TARGET 8: Previous infection, safety issues at Columbia care facility

3 months 2 days 21 hours ago Tuesday, May 12 2020 May 12, 2020 Tuesday, May 12, 2020 5:00:00 PM CDT May 12, 2020 in News
By: Daniel Perreault, KOMU 8 Reporter
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COLUMBIA -- State regulators found a number of a serious deficiencies during the most recent inspection of Columbia care facility, Columbia Post Acute.

On Monday, Columbia Post Acute announced one of its employees had tested positive for COVID-19.

Target 8 then looked at the facility's most recent available inspection report from May 2019, which showed one deficiency to have an infection prevention and control program and two other incidents considered to put residents in 'immediate harm'.

In a statement Tuesday afternoon, Columbia Post Acute told KOMU 8 News that the three violations outlined are more than a year old.

"We, like other nursing facilities, have had deficiencies in the past that we have addressed promptly when identified by the Missouri Department of Health and Senior Services," a spokesperson said. "After the state’s inspection we created and implemented a plan of correction with the DHSS and were found to be in substantial compliance upon revisit June 17 - including an infection control focus survey on 4/1/20 with the State of Missouri which raised no issues nor provided any additional recommendations at that time."

State law requires long-term care facilities are inspected twice every fiscal year, which runs from July 1-June 30. The inspections are carried out by the Missouri Department of Health and Senior Services, and the process is laid out on the DHSS website.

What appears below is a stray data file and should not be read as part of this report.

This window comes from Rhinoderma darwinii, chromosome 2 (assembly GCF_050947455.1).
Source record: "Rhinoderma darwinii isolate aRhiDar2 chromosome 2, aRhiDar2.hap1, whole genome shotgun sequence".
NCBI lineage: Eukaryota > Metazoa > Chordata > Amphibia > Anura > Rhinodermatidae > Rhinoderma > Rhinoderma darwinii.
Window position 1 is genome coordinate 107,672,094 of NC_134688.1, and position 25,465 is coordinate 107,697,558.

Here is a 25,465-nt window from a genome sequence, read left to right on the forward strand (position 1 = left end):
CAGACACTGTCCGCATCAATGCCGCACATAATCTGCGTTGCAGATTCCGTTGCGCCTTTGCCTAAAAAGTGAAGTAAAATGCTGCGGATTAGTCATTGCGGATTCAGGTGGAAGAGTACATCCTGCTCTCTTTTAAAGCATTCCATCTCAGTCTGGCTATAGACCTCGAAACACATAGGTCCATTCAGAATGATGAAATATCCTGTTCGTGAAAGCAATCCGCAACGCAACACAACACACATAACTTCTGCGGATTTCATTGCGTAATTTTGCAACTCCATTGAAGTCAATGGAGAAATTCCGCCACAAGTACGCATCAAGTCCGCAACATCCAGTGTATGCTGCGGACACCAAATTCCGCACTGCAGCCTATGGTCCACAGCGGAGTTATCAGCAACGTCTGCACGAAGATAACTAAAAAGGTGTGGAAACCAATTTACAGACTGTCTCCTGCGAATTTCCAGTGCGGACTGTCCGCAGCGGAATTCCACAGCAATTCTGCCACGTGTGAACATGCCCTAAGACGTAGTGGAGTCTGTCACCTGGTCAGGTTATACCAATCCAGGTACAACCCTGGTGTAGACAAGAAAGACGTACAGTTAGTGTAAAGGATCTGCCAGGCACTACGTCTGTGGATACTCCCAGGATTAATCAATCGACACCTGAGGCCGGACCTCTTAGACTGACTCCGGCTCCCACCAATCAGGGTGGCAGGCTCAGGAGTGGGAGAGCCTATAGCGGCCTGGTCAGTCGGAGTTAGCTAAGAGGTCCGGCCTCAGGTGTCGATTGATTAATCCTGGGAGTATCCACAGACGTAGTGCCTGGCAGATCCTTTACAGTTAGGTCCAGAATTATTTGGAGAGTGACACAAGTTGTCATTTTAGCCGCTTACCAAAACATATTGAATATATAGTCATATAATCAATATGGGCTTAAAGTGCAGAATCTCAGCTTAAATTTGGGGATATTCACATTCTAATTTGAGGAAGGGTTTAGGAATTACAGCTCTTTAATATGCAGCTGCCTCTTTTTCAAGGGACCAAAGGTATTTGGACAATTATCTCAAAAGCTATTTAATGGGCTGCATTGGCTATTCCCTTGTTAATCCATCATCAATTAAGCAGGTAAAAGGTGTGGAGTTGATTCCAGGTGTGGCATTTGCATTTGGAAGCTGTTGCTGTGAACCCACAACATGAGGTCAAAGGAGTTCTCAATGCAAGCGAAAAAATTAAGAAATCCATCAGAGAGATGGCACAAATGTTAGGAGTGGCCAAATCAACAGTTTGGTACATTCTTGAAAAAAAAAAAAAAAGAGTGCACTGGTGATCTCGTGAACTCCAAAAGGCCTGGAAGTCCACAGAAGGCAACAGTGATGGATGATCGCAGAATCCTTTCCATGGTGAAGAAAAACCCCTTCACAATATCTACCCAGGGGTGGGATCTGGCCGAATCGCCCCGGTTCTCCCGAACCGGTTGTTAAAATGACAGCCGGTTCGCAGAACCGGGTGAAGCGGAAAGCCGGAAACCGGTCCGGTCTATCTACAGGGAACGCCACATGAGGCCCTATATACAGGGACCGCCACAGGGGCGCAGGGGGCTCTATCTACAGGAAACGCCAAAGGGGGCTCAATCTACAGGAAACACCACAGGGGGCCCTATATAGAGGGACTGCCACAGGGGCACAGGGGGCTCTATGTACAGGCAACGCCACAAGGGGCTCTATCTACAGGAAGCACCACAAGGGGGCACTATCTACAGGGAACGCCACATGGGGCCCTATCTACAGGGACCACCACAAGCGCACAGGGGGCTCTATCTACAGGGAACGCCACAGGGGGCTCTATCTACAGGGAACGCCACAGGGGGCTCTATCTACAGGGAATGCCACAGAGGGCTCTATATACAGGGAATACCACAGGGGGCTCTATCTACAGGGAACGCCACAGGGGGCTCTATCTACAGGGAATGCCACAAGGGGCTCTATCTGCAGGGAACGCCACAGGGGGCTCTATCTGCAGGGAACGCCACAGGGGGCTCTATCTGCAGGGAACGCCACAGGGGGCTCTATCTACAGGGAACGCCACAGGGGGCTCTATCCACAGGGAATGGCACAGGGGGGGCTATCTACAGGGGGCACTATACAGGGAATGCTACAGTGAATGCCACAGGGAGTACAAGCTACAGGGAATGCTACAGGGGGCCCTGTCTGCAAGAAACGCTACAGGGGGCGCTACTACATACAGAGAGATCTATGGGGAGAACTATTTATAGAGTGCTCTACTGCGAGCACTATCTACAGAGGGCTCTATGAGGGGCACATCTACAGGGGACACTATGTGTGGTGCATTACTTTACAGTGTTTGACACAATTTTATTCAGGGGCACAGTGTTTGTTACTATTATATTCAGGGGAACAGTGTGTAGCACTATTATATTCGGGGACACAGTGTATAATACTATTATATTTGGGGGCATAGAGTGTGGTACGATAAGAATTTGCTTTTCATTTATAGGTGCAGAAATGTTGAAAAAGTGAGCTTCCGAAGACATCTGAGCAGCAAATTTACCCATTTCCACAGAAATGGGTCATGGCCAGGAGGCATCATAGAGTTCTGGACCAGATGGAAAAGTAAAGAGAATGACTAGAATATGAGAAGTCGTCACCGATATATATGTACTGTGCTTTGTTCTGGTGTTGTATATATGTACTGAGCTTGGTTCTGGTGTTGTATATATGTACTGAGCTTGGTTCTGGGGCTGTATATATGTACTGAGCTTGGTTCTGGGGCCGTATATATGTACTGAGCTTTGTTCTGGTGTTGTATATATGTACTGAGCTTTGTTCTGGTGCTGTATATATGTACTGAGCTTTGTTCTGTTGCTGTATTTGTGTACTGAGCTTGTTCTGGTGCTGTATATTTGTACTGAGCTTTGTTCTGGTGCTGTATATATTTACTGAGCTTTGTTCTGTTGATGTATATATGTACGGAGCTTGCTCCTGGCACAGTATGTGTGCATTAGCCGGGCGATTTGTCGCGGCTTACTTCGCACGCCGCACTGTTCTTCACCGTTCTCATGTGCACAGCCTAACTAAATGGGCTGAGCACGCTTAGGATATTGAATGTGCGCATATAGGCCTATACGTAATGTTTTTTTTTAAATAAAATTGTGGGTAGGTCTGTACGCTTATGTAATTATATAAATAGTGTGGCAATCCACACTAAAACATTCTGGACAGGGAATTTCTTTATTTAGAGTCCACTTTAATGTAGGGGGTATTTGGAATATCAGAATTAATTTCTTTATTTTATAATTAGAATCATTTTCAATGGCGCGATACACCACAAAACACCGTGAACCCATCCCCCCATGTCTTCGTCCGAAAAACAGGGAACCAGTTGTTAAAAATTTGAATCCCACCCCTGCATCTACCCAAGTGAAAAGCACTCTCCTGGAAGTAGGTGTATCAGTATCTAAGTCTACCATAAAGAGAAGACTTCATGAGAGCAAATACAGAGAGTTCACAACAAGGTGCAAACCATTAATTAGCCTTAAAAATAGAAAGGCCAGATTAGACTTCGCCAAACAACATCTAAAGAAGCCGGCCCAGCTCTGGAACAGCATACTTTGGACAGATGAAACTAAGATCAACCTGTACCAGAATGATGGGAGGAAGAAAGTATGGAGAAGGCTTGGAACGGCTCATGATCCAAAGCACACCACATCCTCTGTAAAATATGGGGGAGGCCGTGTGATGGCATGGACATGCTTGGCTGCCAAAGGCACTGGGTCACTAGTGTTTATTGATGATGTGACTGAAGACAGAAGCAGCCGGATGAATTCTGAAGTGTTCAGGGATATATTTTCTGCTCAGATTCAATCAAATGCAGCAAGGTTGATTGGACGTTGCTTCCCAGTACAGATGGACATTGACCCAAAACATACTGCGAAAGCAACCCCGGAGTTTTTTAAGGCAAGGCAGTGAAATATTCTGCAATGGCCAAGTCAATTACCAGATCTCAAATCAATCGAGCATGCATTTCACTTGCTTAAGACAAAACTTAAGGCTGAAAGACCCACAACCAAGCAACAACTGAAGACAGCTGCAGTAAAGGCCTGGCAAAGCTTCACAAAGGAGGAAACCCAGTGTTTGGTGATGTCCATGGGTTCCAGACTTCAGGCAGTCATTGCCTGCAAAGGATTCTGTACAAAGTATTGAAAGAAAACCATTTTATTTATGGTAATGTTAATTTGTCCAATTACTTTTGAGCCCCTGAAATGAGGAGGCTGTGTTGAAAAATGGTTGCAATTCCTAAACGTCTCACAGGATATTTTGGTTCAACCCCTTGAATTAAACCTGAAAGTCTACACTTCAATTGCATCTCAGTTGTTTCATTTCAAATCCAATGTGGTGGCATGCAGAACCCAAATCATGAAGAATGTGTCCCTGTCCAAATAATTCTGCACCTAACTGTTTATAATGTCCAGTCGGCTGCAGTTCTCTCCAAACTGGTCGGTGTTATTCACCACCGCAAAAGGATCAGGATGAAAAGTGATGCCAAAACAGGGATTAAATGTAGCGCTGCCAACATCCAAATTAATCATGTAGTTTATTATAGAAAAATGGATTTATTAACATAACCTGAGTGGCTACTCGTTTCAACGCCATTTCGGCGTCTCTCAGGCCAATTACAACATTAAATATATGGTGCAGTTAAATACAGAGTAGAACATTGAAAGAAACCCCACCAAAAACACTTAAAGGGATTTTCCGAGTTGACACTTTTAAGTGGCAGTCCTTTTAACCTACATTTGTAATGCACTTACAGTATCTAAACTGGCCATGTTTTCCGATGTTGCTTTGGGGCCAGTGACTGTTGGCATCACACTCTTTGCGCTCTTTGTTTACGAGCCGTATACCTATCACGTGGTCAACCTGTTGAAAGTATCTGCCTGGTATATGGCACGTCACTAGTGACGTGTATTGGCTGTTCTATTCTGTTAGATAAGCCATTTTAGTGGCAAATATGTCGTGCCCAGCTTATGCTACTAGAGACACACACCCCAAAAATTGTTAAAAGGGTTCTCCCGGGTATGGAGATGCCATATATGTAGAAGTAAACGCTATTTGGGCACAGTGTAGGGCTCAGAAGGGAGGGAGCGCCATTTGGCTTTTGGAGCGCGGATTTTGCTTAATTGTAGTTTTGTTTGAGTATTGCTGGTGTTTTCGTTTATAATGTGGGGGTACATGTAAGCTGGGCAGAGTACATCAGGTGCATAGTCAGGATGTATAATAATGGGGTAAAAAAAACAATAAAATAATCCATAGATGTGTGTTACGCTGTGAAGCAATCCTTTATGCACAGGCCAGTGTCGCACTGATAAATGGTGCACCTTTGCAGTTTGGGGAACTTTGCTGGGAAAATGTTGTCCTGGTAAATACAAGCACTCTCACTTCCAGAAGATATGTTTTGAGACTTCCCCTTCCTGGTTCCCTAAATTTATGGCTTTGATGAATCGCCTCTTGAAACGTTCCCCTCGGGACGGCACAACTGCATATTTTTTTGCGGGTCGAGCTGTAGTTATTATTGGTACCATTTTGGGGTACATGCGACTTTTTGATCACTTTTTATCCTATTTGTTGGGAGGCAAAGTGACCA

"The team conducts an unannounced visit to evaluate resident quality of care and quality of life, environmental services, dietary services, and fire safety," DHSS said on its website. "The inspection process involves observations; interviews with residents, residents’ family members and facility staff; and record review of documentation."

One of the deficiencies investigators found was for failing to have an infection prevention and control program. According to the report, "facility staff failed to develop and implement complete policies and procedures for the inspection, testing and maintenance of the facility's water systems to inhibit the growth of waterborne pathogens and reduce the risk of an outbreak of Legionnaire's Disease." 

The report notes they did not screen some residents, did not sanitize a glucose meter used by multiple residents, and did not use gloves when administering medicine using a tube.

Legionnaire's Disease is a form of pneumonia often caused by bacteria from water or soil. Older people or those with weakened immune systems are particularly susceptible.

Surveyors said the facility did not have documentation describing a complete water management program to monitor the facility's water systems and prevent the disease. The Centers for Disease Control and Prevention recommends most buildings develop one. The report notes that "Outbreaks have been linked to poorly maintained water systems in buildings with large or complex water systems including hospitals and long-term care facilities."  

Investigators at the time said the risk to residents was minimal, but many could be affected.

In two other incidents, inspectors described the facility put a few residents "in immediate jeopardy".

In the first incident, inspectors wrote that "facility staff failed to initiate CPR" when the resident "was without a pulse or respirations." The report also noted that the facility did not have a staff member with healthcare level CPR certification on duty at all times. In the incident in question, the report said the resident suffered sudden cardiac arrest. Investigators found that facility "staff documented the resident is at high risk for cardiac issues related to" medical conditions.